Learning About Time Management from Moses


I’ve noticed something recently. I have this desire to take advantage of every opportunity, but in so doing, I don’t prioritize anything. It seems like life just keeps speeding up, and everything seems so important.

When I get an invitation, I wait until the very last minute to RSVP “Yes.” After all, what if there are two great things happening on the same night? Sometimes I try to figure out a way to go to both things at the same time. I’ll show up to this one for a couple of minutes then go to the next one. It’s sort of embarrassing to admit, but surely I’m not the only one who does this!

Consider your own life. Do you have a little too much in your life right now, and do you struggle, like I do, to make priorities?

Today we’re going to look at Moses, a man who was sought by millions of people for his wisdom. Moses led the Israelites out of slavery in Egypt, and he was a great leader. Scholars believe that Moses wrote this psalm toward the end of his life:

“Our days may come to seventy years, or eighty, if our strength endures; yet the best of them are but trouble and sorrow, for they quickly pass, and we fly away… …Teach us to number our days, that we may gain a heart of wisdom.” Psalm 90:12

“May the favor of the Lord our God rest on us; establish the work of our hands for us—yes, establish the work of our hands.” Psalm 90:17

Moses learned a huge lesson in his life: there is limited time, and it’s futile for us to try to do everything. We need to ask God for help, so we can prioritize correctly and make the most out of our time.

Moses delivered the people of Israel from Egypt, where they had been in slavery for 400 years. When he comes back to his family, here’s what happens:

“Moses told his father-in-law about everything the Lord had done to Pharaoh and the Egyptians for Israel’s sake and about all the hardships they had met along the way and how the Lord had saved them. Jethro was delighted to hear about all the good things the Lord had done for Israel in rescuing them from the hand of the Egyptians.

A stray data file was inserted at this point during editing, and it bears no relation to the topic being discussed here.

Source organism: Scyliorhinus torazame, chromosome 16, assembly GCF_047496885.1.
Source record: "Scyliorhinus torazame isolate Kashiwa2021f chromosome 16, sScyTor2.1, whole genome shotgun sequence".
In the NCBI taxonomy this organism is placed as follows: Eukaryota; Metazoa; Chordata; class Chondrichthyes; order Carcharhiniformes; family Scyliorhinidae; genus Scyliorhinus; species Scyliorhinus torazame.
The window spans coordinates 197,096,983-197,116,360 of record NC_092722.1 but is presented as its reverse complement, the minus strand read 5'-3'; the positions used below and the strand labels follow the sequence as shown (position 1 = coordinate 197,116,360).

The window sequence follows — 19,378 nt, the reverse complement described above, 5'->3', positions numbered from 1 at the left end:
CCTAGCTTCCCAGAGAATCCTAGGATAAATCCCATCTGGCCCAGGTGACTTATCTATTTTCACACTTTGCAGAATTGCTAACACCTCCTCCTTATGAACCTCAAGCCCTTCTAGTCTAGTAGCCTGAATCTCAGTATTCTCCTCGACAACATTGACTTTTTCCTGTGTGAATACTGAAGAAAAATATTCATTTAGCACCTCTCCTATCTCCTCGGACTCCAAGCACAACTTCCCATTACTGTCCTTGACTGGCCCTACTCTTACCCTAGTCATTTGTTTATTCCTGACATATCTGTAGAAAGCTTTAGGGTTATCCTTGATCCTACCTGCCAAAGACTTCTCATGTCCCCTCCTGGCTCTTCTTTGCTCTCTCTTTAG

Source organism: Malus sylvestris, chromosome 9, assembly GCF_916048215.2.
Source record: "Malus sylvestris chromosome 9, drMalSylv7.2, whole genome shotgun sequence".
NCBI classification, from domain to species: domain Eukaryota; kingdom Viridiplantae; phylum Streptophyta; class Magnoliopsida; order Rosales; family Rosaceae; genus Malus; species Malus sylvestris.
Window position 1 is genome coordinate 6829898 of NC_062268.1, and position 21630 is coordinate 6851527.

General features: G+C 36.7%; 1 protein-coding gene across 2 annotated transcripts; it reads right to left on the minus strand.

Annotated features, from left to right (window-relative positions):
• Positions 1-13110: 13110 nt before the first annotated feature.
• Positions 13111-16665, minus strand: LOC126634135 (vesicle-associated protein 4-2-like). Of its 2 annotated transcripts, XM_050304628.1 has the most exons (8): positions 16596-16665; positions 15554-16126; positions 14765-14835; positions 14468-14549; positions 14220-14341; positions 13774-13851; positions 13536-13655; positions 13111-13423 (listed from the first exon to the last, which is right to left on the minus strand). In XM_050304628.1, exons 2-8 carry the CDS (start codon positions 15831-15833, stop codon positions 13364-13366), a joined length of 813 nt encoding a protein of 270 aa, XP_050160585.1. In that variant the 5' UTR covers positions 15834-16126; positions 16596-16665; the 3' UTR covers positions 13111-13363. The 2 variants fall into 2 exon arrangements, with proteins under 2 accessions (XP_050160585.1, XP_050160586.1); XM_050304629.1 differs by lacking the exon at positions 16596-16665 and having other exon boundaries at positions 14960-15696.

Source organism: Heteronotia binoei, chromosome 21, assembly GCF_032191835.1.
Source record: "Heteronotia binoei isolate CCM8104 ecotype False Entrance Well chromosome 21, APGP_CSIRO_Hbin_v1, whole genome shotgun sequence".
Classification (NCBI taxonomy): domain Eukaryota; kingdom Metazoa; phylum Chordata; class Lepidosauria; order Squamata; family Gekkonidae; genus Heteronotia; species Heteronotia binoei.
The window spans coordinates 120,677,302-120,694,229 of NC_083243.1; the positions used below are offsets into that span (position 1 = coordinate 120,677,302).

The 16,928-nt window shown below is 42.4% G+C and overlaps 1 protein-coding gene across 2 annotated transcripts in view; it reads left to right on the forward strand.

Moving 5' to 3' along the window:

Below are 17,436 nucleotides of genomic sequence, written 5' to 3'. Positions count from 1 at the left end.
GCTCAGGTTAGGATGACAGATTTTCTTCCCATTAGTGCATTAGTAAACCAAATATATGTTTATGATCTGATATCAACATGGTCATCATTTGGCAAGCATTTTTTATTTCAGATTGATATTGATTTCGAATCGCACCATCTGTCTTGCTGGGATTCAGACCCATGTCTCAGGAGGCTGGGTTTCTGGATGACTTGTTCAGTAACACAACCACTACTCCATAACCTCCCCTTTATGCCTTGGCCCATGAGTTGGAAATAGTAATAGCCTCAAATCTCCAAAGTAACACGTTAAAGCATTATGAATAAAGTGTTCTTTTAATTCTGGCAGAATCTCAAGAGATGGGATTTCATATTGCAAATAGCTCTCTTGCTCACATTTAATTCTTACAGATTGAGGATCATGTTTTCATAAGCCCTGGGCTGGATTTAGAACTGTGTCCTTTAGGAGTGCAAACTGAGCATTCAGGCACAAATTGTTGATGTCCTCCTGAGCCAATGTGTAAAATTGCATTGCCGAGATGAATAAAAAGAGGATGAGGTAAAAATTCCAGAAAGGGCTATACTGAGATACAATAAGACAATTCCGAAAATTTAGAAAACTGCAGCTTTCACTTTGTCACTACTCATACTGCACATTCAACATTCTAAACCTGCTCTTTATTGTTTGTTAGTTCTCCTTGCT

The next day Moses took his seat to serve as judge for the people, and they stood around him from morning till evening. When his father-in-law saw all that Moses was doing for the people, he said, ‘What is this you are doing for the people? Why do you alone sit as judge, while all these people stand around you from morning till evening?’ Moses answered him, ‘Because the people come to me to seek God’s will. Whenever they have a dispute, it is brought to me, and I decide between the parties and inform them of God’s decrees and instructions.’” Exodus 18

By the time Jethro visits him, Moses had been judging the people for almost three months. Every day he would get up, sit in the judgment seat, and these people would come with their disputes – imagine 600,000 people, all needing your advice! We think we feel overwhelmed and busy!

Jethro could see what Moses could not. We think that if we don’t do it, it’s not going to happen. We think we’re the only way, just as Moses did.

Jethro watches this, and he realizes he has to step in and give Moses some advice.

“Moses’ father-in-law replied, ‘What you are doing is not good. You and these people who come to you will only wear yourselves out. The work is too heavy for you; you cannot handle it alone. Listen now to me and I will give you some advice, and may God be with you. You must be the people’s representative before God and bring their disputes to him. Teach them his decrees and instructions, and show them the way they are to live and how they are to behave.